1950-Able

† (2 Canadian fatalities)

Legend of sources

Hurricane Able--the first Atlantic tropical cyclone in the era of “named storms”--made landfall on the morning of August 21 just west of Halifax, Nova Scotia, as a tropical storm with winds of 65 km/h. Able also made landfall over Newfoundland as a tropical depression with winds of 55 km/h on August 22.

Hurricane Able was discovered just east of the Lesser Antilles on August 12, 1950. Able grew to a category four hurricane with winds of 222 km/h. When Able entered the CHC Response Zone on August 20, it was still a category three hurricane with 195 km/h winds, but it weakened quickly. It entered Canadian waters as a marginal category one hurricane shortly after midnight on the morning of the 21, and made landfall just west of Halifax, Nova Scotia, later that morning as a tropical storm. High winds were reported from portions of the Maritimes as Able underwent extratropical transition and the official maximum wind strength is lower than many of the individual reports. In addition, heavy rain fell throughout Nova Scotia. Flooding, power outages, and damage to the apple crops were reported in Nova Scotia and Prince Edward Island. Roads and bridges were also washed away. Two children died when their raft was overturned. Able dissipated on August 22.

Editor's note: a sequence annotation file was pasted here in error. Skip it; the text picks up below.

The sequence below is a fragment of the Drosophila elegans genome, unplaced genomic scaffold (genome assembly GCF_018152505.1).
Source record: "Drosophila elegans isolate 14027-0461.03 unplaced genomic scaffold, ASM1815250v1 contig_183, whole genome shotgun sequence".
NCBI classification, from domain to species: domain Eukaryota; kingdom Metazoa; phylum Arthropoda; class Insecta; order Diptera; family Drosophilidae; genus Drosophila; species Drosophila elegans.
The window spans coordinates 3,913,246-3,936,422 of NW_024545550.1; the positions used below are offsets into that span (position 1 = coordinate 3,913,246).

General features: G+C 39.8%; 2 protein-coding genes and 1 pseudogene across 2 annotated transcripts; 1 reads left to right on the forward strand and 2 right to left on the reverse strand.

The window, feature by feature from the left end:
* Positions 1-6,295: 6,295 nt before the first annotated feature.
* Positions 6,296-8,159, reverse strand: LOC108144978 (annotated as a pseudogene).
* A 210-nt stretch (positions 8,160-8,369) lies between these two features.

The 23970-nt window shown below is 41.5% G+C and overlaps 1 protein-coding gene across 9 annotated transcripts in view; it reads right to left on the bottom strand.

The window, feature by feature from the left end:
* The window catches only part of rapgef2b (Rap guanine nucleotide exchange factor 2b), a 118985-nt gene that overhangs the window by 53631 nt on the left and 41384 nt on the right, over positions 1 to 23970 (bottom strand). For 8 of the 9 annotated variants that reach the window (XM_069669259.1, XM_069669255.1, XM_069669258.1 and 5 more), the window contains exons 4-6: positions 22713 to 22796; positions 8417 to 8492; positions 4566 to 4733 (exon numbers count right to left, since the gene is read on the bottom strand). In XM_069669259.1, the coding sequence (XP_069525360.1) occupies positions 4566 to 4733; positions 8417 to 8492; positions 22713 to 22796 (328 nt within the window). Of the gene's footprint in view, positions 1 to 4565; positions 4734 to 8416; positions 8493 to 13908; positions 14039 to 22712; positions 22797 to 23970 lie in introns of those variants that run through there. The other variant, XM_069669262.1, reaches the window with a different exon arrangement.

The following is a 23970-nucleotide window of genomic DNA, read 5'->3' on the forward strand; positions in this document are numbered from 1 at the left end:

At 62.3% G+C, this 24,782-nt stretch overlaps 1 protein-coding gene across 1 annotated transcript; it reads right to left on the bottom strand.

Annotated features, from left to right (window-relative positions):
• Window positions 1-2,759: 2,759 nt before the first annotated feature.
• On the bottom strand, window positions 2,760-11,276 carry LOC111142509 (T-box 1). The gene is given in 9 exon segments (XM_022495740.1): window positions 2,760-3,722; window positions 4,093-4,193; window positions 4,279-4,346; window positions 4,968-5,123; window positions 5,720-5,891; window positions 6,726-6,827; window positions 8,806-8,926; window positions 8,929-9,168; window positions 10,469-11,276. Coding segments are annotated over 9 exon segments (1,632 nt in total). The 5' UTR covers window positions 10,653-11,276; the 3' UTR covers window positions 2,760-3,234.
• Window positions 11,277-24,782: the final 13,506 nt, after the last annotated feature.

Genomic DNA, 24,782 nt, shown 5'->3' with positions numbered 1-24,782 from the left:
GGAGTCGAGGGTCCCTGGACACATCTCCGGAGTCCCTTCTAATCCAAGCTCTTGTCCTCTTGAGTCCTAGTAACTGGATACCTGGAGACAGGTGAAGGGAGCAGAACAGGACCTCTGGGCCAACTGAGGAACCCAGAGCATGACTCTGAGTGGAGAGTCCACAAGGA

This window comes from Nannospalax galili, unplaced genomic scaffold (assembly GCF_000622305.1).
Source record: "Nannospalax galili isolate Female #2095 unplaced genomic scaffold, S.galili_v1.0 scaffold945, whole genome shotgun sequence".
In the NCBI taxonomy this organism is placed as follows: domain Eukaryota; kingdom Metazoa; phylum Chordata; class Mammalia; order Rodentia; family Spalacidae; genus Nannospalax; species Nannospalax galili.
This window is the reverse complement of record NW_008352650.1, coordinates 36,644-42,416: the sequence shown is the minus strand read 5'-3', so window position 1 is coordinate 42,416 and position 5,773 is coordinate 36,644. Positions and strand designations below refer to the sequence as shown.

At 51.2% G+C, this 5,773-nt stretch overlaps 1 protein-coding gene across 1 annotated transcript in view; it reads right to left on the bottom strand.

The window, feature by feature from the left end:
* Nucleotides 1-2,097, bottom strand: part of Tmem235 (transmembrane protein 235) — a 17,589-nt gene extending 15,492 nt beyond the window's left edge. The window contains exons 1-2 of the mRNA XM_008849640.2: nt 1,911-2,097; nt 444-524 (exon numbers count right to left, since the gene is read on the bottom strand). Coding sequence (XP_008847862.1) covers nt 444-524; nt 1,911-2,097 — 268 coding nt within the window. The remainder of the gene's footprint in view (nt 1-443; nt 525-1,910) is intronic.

• Caused flooding throughout Nova Scotia (CDD)

Nova Scotia

August 22, 1950

  • Winds of 160 km/h were recorded in Halifax (TJ)
  • In Debert, 81 mm of rain fell (TJ)
  • More than 125 mm of rain fell in the Annapolis Valley (HH)
  • One boat was carried out to sea and many others were smashed against the shore in Canada Creek (HH)
  • The heaviest damage, $500,000 worth occurred in the Annapolis Valley (TJ)
  • Minor damage was reported (flooding, broken tree limbs, power outages) (TJ)
  • The province’s damage costs estimated at over $1 million (HH)
  • The main bridge on the Parrsboro-Truro highway was washed out (HH)

August 23, 1950

  • 50 mm or more, of rain fell in Amherst (TJ)
  • Residents of Bass River became stranded when the bridge was washed away (HH)
  • Traffic on the Springhill-Truro and Oxford-Truro was halted due to washouts (HH)

August 24, 1950

  • Two children died when their raft overturned and they drowned (HH)
  • Clam Point had winds of 105 km/h, large trees were uprooted, electrical power was lost all morning, and roofs were torn off barns (HH)
  • A large barn in Meteghan had one side of it torn off during the heavy gale (HH)

New Brunswick

August 22, 1950

  • Saint John had 108 mm of rain (TJ)

PrinceEdward Island

August 22, 1950

  • Estimated to be three to four days before every home in the province would have their power restored (G)
  • Many main streets in Charlottetown and throughout the province were flooded and impassable (G)